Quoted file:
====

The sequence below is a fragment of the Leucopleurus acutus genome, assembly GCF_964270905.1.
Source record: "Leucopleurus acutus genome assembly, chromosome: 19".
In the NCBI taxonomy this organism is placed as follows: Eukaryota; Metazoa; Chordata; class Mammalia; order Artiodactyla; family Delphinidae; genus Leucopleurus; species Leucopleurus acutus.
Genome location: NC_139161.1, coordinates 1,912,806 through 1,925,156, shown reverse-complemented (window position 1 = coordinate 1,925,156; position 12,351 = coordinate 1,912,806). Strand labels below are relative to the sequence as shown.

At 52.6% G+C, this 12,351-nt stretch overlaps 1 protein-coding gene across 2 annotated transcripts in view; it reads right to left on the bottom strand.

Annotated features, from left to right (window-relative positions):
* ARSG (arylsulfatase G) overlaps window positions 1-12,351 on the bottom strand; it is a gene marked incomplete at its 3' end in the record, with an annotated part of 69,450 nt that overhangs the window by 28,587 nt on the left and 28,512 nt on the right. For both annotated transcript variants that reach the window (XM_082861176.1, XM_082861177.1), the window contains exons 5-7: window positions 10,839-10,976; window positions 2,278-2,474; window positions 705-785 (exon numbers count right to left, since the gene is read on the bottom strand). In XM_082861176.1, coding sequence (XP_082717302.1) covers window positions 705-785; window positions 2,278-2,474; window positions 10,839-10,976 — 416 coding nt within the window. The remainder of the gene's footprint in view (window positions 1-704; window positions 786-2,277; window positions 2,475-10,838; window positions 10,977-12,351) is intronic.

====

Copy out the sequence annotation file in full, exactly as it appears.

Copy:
The sequence below is a fragment of the Leucopleurus acutus genome, assembly GCF_964270905.1.
Source record: "Leucopleurus acutus genome assembly, chromosome: 19".
In the NCBI taxonomy this organism is placed as follows: Eukaryota; Metazoa; Chordata; class Mammalia; order Artiodactyla; family Delphinidae; genus Leucopleurus; species Leucopleurus acutus.
Genome location: NC_139161.1, coordinates 1,912,806 through 1,925,156, shown reverse-complemented (window position 1 = coordinate 1,925,156; position 12,351 = coordinate 1,912,806). Strand labels below are relative to the sequence as shown.

At 52.6% G+C, this 12,351-nt stretch overlaps 1 protein-coding gene across 2 annotated transcripts in view; it reads right to left on the bottom strand.

Annotated features, from left to right (window-relative positions):
* ARSG (arylsulfatase G) overlaps window positions 1-12,351 on the bottom strand; it is a gene marked incomplete at its 3' end in the record, with an annotated part of 69,450 nt that overhangs the window by 28,587 nt on the left and 28,512 nt on the right. For both annotated transcript variants that reach the window (XM_082861176.1, XM_082861177.1), the window contains exons 5-7: window positions 10,839-10,976; window positions 2,278-2,474; window positions 705-785 (exon numbers count right to left, since the gene is read on the bottom strand). In XM_082861176.1, coding sequence (XP_082717302.1) covers window positions 705-785; window positions 2,278-2,474; window positions 10,839-10,976 — 416 coding nt within the window. The remainder of the gene's footprint in view (window positions 1-704; window positions 786-2,277; window positions 2,475-10,838; window positions 10,977-12,351) is intronic.